Interesting non fiction read. You will learn a lot of information and history of ships and voyages. I was invited to read this galley in exchange for an honest review. 4 stars as I found this truly fascinating and I love learning while I read!
"Maiden Voyages" by Sian Evans is a great book! I learned so much! This nonfiction account of various women who worked or travelled on the great ocean liners of the past is both entertaining and interesting. I absolutely loved the stories of these strong and independent women, all of whom would make great role models for girls today. I wholeheartedly recommend this book to all history lovers, especially those who enjoy learning about how women have help shaped the world we live in.
Maiden Voyages Magnificent Ocean Liners and the Women Who Traveled and Worked Aboard Them by Siân Evans St. Martin's Press Pub Date 10 Aug 2021 #MaidenVoyages A compelling and entertaining, Maiden Voyages captures everything of the golden age of ocean liners. The book weaves through the stories of those women whose transatlantic journeys helped shaped the world. Siân Evans gives the reader a meticulously researched book through archives and personal records and correspondence of the woman employees for the Cunard and White Star lines. An insightful look at the transatlantic crossings in the golden age of ocean liner travel. An exceptional tale of those people that undertook these crossings from all walks of class. From the many historical well known celebrities to those who are the struggling immigrants, the authors writing gives you a glimpse of these individuals time aboard these monumental ocean liners transatlantic crossings. A wonderful book for historical fiction lovers everywhere.
I received an advance reading copy of this book from NetGalley.com in return for a fair review. 'Maiden Voyages' is an interesting look at the evolution of ocean liners and the women who came aboard to serve. Back in the late 1800s and early 1900s, travel by sea was the only option people had if they needed to cross the Atlantic. The industry was dominated by men, but there were a few instances when women were hired. For example, ship stewards took care of male passengers, but when female passengers were part of the roster, it wasn't considered proper for men to care for them. Hence, 'stewardesses' became a part of most shipping lines. These women were usually single and sought adventure, travel, as well as a decent paycheck. Author Sian Evans does a great job detailing many of these ladies who were brave enough to try something different. The bias they faced from male crew members and society at large did not deter them. They took their work seriously and almost always put their passengers first--even in dire emergencies. Evans traces the shipping industry through both World Wars until the arrival of aviation threw the industry a curve. While I found it all very interesting, I was distracted by the many tangents the author explored. She got off topic many times and took pages to explain various situations that had little to do with her subject. Other than that, this book was a terrific read and I learned a lot about the great ocean liners and the plucky women who sailed with them. I do recommend it.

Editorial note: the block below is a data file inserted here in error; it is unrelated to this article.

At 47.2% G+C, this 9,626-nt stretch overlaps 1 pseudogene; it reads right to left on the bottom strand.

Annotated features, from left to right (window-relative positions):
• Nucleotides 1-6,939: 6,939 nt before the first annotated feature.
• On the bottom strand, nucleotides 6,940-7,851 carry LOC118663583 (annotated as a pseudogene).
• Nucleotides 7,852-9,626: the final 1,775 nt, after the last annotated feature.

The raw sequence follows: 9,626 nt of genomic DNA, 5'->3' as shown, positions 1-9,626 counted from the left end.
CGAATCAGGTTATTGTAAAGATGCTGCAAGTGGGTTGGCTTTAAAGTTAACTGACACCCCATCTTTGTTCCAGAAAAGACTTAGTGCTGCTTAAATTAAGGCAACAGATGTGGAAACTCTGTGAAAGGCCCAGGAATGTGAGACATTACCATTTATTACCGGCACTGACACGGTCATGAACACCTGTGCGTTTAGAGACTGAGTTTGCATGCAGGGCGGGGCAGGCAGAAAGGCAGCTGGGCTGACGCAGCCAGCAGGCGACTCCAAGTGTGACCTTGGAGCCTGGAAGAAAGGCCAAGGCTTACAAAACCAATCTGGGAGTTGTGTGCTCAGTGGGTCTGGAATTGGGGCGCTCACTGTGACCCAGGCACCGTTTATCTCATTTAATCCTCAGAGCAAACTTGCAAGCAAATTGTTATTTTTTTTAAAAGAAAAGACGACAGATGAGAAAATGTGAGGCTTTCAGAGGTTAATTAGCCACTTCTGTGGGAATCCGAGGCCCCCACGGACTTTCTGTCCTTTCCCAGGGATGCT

Women and the Golden Age of Transatlantic Travel This interesting book chronicles the transatlantic ocean travel in the first half of the 20th century and focuses mainly on the female passengers and crew members who traveled or worked aboard ocean Liners: Edith Sowebutts and Violet Jessop just to name two. Most of us will remember the famous liners such as the Titanic, the Queen Mary and the Britannic, but the book doesn’t stop with these three. On board often seen where the rich and famous who travelled in first class, Marlene Dietrich, the Prince of Wales, Mrs. Simpson and many others often boarded these luxurious ships to travel back and forth from Europe to the Americas. In the earlier years, those famous liners gave widows the needed jobs in order for them to care for their family, thousands of emigrants escaped poverty in 1930 for a better life in Canada and the USA. After the war, war brides wanted to join their husband were also passengers......etc..... Most of all, this true account is of women who pierced the gender barriers and worked as “conductress, stewardess or nurse” and made a career that lasted decades, in fact, opening the doors for future generation. Reading “Maiden Voyage” added pieces to the puzzle of all the books I read of this era. Fifty years a period from the end of the Edwardian era, WW1, the interwar years, WW11 and its aftermath. The author gives us a huge range of information vividly said with colour and drama. I love the story of the “Unsinkable” Violet Jessop who survived the sinking of the Titanic, what an amazing woman. I admit the first few chapters left me indifferent but I soon changed my mind as it moved along the story became such an interesting account I couldn’t put it aside and continuously gave my husband a wrap up of what I had read (I rarely do this). Although, I would have preferred the author to have stayed on track with the lives of the women who staffed the ocean liners instead of covering panoply of subjects, I think it would have made an easier read. Nevertheless I enjoyed passing time with “Maiden Voyages”: a well-research account and one skillfully written. Well said, well-done.